In the higher education field, we’re often asked to create institutional skins or themes for software to ensure the institutional logo, branding, and colors are added to a vendor’s product. When working with open source projects, however, we have the unique opportunity to contribute back to the larger online community with our efforts.
When my institution moved from the learning management system Blackboard to Sakai, we created a basic skin but we also conducted a series of usability tests. This was the first time we had undertaken any user testing, and we observed a great number of usability issues. We had a number of ideas on how to resolve these issues, but we weren’t quite sure where to start or how to get the buy-in necessary to resolve them.
In this session, we will discuss strategies on dividing usability issues into quick wins and long-term fixes. We’ll cover creating a new modular UI from the ground up, creating a style guide and a design pattern library for developers, and how we can then contribute these efforts back to the community. Most challenging of all, we’ll tackle how to bring innovation to a risk-averse culture by successfully changing the UI without alienating users.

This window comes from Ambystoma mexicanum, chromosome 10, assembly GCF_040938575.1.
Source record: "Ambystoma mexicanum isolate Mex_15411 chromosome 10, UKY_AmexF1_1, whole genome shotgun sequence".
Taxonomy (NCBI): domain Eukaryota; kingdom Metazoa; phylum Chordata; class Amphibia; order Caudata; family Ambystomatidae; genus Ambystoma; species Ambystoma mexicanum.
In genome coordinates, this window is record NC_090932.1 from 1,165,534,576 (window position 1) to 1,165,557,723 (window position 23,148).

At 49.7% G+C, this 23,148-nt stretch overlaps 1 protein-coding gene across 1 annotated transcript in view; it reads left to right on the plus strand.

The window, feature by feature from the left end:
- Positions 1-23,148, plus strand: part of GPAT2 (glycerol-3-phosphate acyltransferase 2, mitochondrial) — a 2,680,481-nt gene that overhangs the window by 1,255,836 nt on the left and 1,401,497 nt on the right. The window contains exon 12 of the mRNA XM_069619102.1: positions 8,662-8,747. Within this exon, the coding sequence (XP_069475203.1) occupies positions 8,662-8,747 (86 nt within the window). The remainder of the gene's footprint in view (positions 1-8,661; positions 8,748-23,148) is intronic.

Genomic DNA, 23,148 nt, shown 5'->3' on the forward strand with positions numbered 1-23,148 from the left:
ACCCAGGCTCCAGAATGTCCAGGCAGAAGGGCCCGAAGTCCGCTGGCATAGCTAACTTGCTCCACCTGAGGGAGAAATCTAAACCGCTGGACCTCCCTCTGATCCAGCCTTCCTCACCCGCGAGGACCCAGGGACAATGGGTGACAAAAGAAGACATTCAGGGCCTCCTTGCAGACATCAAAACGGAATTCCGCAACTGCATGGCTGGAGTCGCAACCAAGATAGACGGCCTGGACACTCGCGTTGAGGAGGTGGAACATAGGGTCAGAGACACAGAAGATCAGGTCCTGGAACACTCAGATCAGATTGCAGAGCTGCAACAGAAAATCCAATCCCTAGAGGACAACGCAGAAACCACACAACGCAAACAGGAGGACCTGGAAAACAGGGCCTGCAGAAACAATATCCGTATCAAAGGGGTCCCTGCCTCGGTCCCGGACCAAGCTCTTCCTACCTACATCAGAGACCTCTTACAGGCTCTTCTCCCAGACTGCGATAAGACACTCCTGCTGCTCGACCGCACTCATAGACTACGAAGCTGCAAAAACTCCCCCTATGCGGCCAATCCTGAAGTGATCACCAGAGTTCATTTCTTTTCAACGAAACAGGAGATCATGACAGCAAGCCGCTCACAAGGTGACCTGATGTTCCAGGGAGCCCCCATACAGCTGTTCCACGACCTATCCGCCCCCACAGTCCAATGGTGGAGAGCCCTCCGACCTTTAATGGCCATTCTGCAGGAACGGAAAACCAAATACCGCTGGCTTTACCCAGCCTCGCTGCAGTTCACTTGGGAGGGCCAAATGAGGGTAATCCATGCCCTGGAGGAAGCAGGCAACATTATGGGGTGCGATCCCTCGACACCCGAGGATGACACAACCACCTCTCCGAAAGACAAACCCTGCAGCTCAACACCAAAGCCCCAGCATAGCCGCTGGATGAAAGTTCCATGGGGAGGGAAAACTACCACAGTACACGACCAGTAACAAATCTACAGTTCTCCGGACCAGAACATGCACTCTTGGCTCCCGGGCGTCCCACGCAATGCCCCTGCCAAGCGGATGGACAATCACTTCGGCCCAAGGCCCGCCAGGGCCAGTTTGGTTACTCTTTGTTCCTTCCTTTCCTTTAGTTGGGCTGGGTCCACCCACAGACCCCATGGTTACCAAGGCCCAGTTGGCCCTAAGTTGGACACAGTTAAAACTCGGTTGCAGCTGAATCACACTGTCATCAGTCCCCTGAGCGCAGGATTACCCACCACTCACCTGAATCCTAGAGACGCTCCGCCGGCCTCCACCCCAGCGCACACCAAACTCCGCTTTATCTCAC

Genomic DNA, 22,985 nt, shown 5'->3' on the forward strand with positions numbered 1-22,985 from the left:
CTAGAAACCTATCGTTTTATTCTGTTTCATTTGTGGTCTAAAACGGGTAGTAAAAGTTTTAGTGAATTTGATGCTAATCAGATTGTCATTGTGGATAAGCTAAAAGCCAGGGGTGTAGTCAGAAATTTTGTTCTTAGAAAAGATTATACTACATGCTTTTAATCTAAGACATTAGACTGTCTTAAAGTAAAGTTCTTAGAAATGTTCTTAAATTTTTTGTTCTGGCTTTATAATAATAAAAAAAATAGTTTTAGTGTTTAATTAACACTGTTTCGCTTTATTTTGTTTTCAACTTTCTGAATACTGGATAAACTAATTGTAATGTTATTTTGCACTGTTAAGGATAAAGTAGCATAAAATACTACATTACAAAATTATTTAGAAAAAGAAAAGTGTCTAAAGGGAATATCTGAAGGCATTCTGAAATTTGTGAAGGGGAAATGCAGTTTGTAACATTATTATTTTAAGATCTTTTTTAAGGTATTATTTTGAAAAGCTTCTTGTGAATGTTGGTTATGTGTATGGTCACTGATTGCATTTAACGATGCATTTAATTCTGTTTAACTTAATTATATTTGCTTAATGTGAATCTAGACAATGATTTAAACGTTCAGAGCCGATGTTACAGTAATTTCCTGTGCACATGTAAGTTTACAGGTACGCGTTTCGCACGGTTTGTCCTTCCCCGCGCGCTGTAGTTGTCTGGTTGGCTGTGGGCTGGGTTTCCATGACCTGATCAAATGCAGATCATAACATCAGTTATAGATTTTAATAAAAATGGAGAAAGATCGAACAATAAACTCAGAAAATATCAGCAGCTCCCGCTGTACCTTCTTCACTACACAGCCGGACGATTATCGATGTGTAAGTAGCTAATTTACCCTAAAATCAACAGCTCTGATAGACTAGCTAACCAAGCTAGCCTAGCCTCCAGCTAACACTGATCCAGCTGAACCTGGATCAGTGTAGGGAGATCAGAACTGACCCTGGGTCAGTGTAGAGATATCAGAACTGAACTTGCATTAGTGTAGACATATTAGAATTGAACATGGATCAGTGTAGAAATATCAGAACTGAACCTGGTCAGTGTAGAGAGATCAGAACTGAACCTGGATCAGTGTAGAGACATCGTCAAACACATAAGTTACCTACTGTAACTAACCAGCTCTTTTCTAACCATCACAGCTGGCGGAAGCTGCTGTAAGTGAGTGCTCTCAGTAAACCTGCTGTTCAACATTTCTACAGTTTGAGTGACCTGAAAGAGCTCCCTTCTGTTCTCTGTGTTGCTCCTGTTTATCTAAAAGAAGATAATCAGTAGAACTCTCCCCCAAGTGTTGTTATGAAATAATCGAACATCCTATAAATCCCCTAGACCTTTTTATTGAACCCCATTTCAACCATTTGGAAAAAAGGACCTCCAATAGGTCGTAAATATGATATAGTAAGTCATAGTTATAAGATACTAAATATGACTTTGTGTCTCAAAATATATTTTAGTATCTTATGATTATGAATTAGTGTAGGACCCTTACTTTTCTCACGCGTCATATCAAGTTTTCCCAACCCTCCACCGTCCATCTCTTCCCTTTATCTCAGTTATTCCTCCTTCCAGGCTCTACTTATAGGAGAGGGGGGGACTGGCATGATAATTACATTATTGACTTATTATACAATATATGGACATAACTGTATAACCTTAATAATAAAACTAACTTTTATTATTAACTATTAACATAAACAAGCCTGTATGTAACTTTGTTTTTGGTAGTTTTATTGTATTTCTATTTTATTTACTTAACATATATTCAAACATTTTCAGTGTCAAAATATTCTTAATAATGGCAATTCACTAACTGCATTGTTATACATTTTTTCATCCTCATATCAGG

What You'll Learn:
- How to conduct usability tests
- How to communicate the results of the tests to generate excitement and commitment to fixing issues
- How to divide solutions into quick wins and long-term fixes
- The best way to organize chaos and build a foundation via a style guide and a design pattern library for developers
- How to use modular design to create a sophisticated and highly customizable skin
- How you can contribute to an open source community and share your efforts
- How to get buy-in from the multitude of stakeholders, committees, and service teams without going insane
- How to bring innovation to a risk-averse IT culture without compromising the design